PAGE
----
Assessing program performance is harder than one might think.
It's been 15 years since Congress passed the Government Performance and Results Act, a law whose sponsors hoped would help establish a government guided by goals and measured by results. Sen. William Roth, R-Del., said on the Senate floor in 1993: "For much too long, this focus on program performance and results has been missing from the federal government. Agencies and managers are expected to follow proper procedures and spend their funds in an appropriate manner-to cross all the t's and dot all the i's-but rarely are their programs held accountable for achieving measurable results toward any pre-established goals. Is it any wonder, then, that program performance suffers, and that public frustration with government increases?"
Roth's successors could simply cut and paste his explanation into their own floor speeches today. Measuring government performance has proved a lot harder than it sounds.
The most recent case comes from Head Start, a pre-kindergarten program for low-income toddlers. In December, Congress passed a reauthorization law that killed the most ambitious measurement experiment launched in the history of that initiative. The youngsters were tested for a couple of years on several skills, including knowledge of the alphabet and counting. The experiment's demise points to several of the problems that results-based government has encountered since 1993.
First, the notion of measuring the performance of toddlers generated massive controversy. Critics charged that 4-year-olds do not make good test subjects; their attention spans, willingness to participate and mood swings could easily sway test results. Across government, program managers who have attempted to establish goals and measures have run into similar controversy over the validity of the goals and the way they are measured.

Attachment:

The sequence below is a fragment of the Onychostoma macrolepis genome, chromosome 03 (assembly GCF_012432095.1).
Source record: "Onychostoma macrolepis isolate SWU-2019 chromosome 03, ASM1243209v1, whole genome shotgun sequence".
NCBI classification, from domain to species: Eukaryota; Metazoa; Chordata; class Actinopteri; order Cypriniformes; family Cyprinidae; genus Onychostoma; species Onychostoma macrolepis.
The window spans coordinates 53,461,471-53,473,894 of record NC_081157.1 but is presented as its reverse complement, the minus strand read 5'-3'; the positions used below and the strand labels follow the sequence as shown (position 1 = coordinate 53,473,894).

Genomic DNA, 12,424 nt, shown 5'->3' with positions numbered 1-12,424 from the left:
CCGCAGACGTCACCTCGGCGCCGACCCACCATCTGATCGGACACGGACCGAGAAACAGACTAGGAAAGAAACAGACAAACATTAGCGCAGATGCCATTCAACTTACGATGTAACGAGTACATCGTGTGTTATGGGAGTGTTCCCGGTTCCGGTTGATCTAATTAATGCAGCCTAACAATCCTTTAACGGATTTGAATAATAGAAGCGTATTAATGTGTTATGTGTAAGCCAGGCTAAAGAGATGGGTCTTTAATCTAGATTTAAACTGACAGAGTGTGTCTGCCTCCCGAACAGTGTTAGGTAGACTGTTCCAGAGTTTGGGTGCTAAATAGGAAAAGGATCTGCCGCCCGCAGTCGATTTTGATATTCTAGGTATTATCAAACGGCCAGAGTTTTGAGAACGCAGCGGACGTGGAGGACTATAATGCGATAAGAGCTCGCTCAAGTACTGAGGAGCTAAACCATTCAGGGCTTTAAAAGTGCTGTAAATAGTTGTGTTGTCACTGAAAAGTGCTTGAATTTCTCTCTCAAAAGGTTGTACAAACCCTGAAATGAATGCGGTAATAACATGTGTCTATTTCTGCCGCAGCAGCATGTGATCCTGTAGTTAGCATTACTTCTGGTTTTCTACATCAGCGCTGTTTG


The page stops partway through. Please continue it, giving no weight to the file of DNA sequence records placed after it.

Second, program administrators at the local level revolted. Head Start is a grant program, with the federal government distributing money to local, nonprofit grantees that perform the service. The grantees complained bitterly that the testing system would eventually be used against them and that it was an undue burden on their time and resources. Since much of the government's work is done by third parties, that kind of tension is common when government tries to measure results.
Third, Congress is in charge, not program managers. Both Democrats and Republicans in the House and the Senate lined up against the Head Start testing program, and they used the power of the legislative pen to kill it. And lawmakers have axed other measurement systems that generated controversy among their constituents.
The Head Start testing system indeed could have been flawed. Rather than dismissing the notion of measurement, Congress in the reauthorization law asked a panel to consider different ways to assess the effectiveness of Head Start in preparing low-income kids for school and fostering good health.
But with the strategic plans and annual performance reports required by the Government Performance and Results Act largely gathering dust, with hundreds of federal programs operating without clear benchmarks, and with some seeing their measurement systems dissolve in controversy, the primary lesson of efforts to assess government results is not what was expected a decade and a half ago. You're damned if you do, and you're still damned if you don't.
Brian Friel covered management and human resources at Government Executive for six years and is now a National Journal staff correspondent.